Alternatively, you could try freelancing. It combines the best elements of being an entrepreneur and being an employee. You’re working in your own space. You aren’t going to lose your shirt if the business goes under. You don’t have to go through the uncomfortable formality of a job interview beyond maybe being asked a few questions from potential clients who might have been burned by unscrupulous “freelancers.” You can tell a jerkoff “boss” (a client) to get lost with fewer worries associated with being fired because it’s usually just a one-off job anyway. Unless you have a partner who handles the elements that you don’t have the skills for, you aren’t going to be dealing with those annoying co-workers. You can set your own hours and even work in your pajamas during those nights on which you can’t sleep if you want. You’re being paid for being productive and most freelancers who actually care about doing the work like that idea better than just marking time at the office just so they can say they “worked” today. You’re still making other people’s lives easier by taking care of the dirty work for them, but at least you aren’t burning a part of your own monthly budget just to get to the office (and, sheesh, your employer really ought to pay you for mileage if he won’t let you telecommute). The Internet is just that awesome, right?

I wish it was really as easy as just getting your handle out there. Freelancers have a tough time connecting with clients if they don’t use the usual suspects like Fiverr, Freelancer, and eLance. These are sites that usually shave something like 20% of your earnings off the top and then Paypal claims its cut when you withdraw your earnings, which kinda stinks if you want to make any kind of a decent hourly wage. The good part is that I’ve connected with clients who were okay with ditching those sites in favor of a long-term association, but that’s pretty unusual and the one I still work with is kinda off and on. I feel for the people who say it’s tough to connect with clients on those big sites because it’s tough to stand out from the pack if you don’t already have a good reputation rating. That’s why I added the WooCommerce plugin to this blog so I could sell my usual lineup of writing gigs right here on this blog.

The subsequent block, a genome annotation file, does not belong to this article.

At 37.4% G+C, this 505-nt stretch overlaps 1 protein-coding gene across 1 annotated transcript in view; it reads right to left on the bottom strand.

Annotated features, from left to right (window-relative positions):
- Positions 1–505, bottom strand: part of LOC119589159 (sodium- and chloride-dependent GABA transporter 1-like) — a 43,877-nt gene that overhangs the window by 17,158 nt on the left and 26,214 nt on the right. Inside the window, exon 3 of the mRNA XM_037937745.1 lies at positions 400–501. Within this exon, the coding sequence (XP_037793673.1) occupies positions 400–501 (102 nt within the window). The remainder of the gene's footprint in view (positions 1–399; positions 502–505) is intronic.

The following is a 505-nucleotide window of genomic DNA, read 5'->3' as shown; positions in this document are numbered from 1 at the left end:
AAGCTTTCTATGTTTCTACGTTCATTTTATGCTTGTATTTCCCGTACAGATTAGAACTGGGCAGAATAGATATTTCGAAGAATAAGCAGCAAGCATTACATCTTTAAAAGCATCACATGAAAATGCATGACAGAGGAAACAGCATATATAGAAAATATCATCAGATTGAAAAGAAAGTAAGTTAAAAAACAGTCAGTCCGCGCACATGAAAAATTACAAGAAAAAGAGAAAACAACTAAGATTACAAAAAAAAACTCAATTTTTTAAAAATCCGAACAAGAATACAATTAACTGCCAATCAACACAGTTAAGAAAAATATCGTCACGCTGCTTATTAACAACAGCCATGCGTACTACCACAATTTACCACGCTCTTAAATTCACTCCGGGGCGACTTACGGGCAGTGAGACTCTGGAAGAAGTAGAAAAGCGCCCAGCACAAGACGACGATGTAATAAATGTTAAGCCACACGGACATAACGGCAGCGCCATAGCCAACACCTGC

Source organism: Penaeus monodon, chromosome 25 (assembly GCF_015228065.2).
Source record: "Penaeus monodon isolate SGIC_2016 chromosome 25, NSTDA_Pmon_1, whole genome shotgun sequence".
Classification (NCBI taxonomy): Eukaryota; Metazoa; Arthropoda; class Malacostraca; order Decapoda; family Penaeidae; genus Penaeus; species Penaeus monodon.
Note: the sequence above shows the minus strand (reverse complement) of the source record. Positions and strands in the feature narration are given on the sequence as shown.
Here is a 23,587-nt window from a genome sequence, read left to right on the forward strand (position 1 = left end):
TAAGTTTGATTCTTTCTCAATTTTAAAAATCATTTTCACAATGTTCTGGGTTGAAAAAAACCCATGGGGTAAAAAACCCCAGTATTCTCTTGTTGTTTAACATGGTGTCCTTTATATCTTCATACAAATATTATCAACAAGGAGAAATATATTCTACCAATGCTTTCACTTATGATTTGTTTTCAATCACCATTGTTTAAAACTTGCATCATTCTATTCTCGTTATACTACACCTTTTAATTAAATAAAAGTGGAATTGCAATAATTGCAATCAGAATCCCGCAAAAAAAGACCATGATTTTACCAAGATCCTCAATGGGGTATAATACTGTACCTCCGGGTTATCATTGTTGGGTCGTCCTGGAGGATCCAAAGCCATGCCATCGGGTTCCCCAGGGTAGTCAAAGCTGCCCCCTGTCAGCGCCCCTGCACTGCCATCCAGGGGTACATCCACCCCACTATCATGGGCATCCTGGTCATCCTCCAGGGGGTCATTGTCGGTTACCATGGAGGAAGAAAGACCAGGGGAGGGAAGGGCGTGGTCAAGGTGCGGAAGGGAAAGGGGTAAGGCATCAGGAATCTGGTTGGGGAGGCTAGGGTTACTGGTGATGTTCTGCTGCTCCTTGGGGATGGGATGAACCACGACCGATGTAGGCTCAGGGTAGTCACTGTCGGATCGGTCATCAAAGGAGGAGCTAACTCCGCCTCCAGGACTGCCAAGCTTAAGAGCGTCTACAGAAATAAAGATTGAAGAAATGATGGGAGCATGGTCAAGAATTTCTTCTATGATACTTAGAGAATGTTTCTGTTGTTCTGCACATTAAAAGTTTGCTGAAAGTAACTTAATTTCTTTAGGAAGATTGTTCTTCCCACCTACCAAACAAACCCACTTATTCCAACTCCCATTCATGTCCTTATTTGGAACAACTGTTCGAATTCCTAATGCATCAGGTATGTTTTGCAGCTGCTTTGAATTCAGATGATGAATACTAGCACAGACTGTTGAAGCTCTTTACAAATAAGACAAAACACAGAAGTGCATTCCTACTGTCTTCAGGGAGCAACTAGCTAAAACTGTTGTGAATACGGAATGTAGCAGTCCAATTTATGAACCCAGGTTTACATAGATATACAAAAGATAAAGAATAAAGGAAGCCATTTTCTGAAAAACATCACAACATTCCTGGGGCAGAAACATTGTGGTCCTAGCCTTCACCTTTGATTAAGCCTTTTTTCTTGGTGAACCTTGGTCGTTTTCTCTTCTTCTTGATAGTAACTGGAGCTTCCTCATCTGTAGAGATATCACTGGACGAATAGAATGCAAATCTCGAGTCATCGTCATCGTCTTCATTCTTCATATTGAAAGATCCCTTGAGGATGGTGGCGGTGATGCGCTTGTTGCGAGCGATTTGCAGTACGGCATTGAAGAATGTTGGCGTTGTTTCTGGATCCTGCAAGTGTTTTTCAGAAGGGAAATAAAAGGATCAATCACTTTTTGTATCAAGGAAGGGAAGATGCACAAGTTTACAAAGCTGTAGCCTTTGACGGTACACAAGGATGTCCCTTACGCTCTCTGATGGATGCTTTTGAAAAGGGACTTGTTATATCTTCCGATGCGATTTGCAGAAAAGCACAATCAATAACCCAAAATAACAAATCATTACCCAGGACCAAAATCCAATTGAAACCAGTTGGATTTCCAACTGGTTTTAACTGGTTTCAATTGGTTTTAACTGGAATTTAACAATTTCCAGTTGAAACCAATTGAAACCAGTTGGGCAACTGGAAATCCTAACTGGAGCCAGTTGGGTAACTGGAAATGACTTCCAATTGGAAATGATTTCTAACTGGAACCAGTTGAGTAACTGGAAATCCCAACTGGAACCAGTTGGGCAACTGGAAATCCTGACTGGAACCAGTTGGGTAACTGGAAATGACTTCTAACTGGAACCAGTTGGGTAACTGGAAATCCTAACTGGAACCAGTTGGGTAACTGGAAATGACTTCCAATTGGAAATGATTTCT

It’s also why I’ve kind of gotten serious about launching my own freelancing site. It’s going to look a lot like Freelancer, but with a couple of twists. It doesn’t charge a percentage of people’s earnings, so they don’t have to jack up their prices just to earn enough to make jobs worth their while. It will also work with several cryptocurrencies. So freelancers can keep more of their earnings in their wallets and clients don’t have to fret about their freelancers overcharging for services. Right now it’s mostly a matter of raising the funding so I can get it up and running.

This isn’t me trying to change economic systems. Archimedes might have said, “Give me a place to stand and I will move the Earth,” but most people have a lever that’s way too short to move it much and seem to have trouble finding a good place to stand. This is me trying to work with systems that are already in place and include things like Bitcoin and the Internet. I don’t waste time getting P.O.’ed about current economic systems when I know that the only difference between me and Steve Jobs is the fact that he made the system work for him. If I do it right, I can make the system work for me and maybe give other freelancers a leg up at the same time. But I don’t expect our current economic systems to change quickly or even within my lifetime unless we’re all willing to either put up with a lot more ugliness than we have now or get off our duffs to do something about it.

Seriously. Be a freelancer. It’s pretty cool.